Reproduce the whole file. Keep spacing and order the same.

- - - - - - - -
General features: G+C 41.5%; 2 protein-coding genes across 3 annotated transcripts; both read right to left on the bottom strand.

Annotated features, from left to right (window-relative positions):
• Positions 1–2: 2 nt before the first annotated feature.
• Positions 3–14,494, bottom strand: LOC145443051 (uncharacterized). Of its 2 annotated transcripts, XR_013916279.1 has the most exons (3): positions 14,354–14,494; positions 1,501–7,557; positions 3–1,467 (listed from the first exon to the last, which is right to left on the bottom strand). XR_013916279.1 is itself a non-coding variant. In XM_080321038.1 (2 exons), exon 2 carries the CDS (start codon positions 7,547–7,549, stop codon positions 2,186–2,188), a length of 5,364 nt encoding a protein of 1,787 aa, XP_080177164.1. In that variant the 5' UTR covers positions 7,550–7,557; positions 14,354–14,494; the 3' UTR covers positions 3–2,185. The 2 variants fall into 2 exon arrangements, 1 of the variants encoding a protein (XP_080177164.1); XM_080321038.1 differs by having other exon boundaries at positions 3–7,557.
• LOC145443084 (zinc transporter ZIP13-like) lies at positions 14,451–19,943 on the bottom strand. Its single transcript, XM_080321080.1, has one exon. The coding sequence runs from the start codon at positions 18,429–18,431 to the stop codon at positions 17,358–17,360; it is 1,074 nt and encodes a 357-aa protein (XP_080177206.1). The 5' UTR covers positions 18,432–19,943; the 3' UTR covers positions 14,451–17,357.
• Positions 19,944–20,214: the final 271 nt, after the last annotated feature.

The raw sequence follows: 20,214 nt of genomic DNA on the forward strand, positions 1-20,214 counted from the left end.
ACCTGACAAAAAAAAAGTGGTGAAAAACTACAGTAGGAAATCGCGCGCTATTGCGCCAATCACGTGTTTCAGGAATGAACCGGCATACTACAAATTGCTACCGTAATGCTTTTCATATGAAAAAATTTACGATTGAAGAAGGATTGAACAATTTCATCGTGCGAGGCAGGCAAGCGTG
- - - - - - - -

General features: G+C 41.5%; 2 protein-coding genes across 3 annotated transcripts; both read right to left on the bottom strand.

Annotated features, from left to right (window-relative positions):
• Positions 1–2: 2 nt before the first annotated feature.
• Positions 3–14,494, bottom strand: LOC145443051 (uncharacterized). Of its 2 annotated transcripts, XR_013916279.1 has the most exons (3): positions 14,354–14,494; positions 1,501–7,557; positions 3–1,467 (listed from the first exon to the last, which is right to left on the bottom strand). XR_013916279.1 is itself a non-coding variant. In XM_080321038.1 (2 exons), exon 2 carries the CDS (start codon positions 7,547–7,549, stop codon positions 2,186–2,188), a length of 5,364 nt encoding a protein of 1,787 aa, XP_080177164.1. In that variant the 5' UTR covers positions 7,550–7,557; positions 14,354–14,494; the 3' UTR covers positions 3–2,185. The 2 variants fall into 2 exon arrangements, 1 of the variants encoding a protein (XP_080177164.1); XM_080321038.1 differs by having other exon boundaries at positions 3–7,557.
• LOC145443084 (zinc transporter ZIP13-like) lies at positions 14,451–19,943 on the bottom strand. Its single transcript, XM_080321080.1, has one exon. The coding sequence runs from the start codon at positions 18,429–18,431 to the stop codon at positions 17,358–17,360; it is 1,074 nt and encodes a 357-aa protein (XP_080177206.1). The 5' UTR covers positions 18,432–19,943; the 3' UTR covers positions 14,451–17,357.
• Positions 19,944–20,214: the final 271 nt, after the last annotated feature.

The raw sequence follows: 20,214 nt of genomic DNA on the forward strand, positions 1-20,214 counted from the left end.
ACCTGACAAAAAAAAAGTGGTGAAAAACTACAGTAGGAAATCGCGCGCTATTGCGCCAATCACGTGTTTCAGGAATGAACCGGCATACTACAAATTGCTACCGTAATGCTTTTCATATGAAAAAATTTACGATTGAAGAAGGATTGAACAATTTCATCGTGCGAGGCAGGCAAGCGTG